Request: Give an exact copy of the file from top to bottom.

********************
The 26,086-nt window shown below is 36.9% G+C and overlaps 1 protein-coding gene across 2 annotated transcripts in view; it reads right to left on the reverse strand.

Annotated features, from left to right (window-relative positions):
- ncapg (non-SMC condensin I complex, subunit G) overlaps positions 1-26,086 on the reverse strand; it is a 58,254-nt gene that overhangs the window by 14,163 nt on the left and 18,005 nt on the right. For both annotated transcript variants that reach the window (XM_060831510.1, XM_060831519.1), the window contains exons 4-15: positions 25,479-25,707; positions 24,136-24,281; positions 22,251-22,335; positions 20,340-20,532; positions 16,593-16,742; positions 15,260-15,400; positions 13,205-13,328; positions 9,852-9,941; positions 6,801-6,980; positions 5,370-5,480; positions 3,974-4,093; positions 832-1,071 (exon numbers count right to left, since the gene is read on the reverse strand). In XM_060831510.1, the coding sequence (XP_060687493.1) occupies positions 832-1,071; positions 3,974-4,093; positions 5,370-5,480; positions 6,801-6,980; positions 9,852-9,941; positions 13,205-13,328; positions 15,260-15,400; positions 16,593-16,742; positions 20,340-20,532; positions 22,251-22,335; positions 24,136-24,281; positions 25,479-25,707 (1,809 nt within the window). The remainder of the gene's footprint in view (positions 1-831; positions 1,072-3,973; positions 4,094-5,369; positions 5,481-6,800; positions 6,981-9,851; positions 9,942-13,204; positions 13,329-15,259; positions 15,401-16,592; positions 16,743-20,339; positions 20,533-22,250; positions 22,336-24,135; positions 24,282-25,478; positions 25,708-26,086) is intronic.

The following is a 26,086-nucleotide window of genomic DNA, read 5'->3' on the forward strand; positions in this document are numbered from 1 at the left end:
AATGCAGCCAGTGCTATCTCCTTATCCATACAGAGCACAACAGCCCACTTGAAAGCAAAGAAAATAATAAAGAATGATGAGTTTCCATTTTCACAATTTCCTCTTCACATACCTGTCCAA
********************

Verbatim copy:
The 26,086-nt window shown below is 36.9% G+C and overlaps 1 protein-coding gene across 2 annotated transcripts in view; it reads right to left on the reverse strand.

Annotated features, from left to right (window-relative positions):
- ncapg (non-SMC condensin I complex, subunit G) overlaps positions 1-26,086 on the reverse strand; it is a 58,254-nt gene that overhangs the window by 14,163 nt on the left and 18,005 nt on the right. For both annotated transcript variants that reach the window (XM_060831510.1, XM_060831519.1), the window contains exons 4-15: positions 25,479-25,707; positions 24,136-24,281; positions 22,251-22,335; positions 20,340-20,532; positions 16,593-16,742; positions 15,260-15,400; positions 13,205-13,328; positions 9,852-9,941; positions 6,801-6,980; positions 5,370-5,480; positions 3,974-4,093; positions 832-1,071 (exon numbers count right to left, since the gene is read on the reverse strand). In XM_060831510.1, the coding sequence (XP_060687493.1) occupies positions 832-1,071; positions 3,974-4,093; positions 5,370-5,480; positions 6,801-6,980; positions 9,852-9,941; positions 13,205-13,328; positions 15,260-15,400; positions 16,593-16,742; positions 20,340-20,532; positions 22,251-22,335; positions 24,136-24,281; positions 25,479-25,707 (1,809 nt within the window). The remainder of the gene's footprint in view (positions 1-831; positions 1,072-3,973; positions 4,094-5,369; positions 5,481-6,800; positions 6,981-9,851; positions 9,942-13,204; positions 13,329-15,259; positions 15,401-16,592; positions 16,743-20,339; positions 20,533-22,250; positions 22,336-24,135; positions 24,282-25,478; positions 25,708-26,086) is intronic.

The following is a 26,086-nucleotide window of genomic DNA, read 5'->3' on the forward strand; positions in this document are numbered from 1 at the left end:
AATGCAGCCAGTGCTATCTCCTTATCCATACAGAGCACAACAGCCCACTTGAAAGCAAAGAAAATAATAAAGAATGATGAGTTTCCATTTTCACAATTTCCTCTTCACATACCTGTCCAA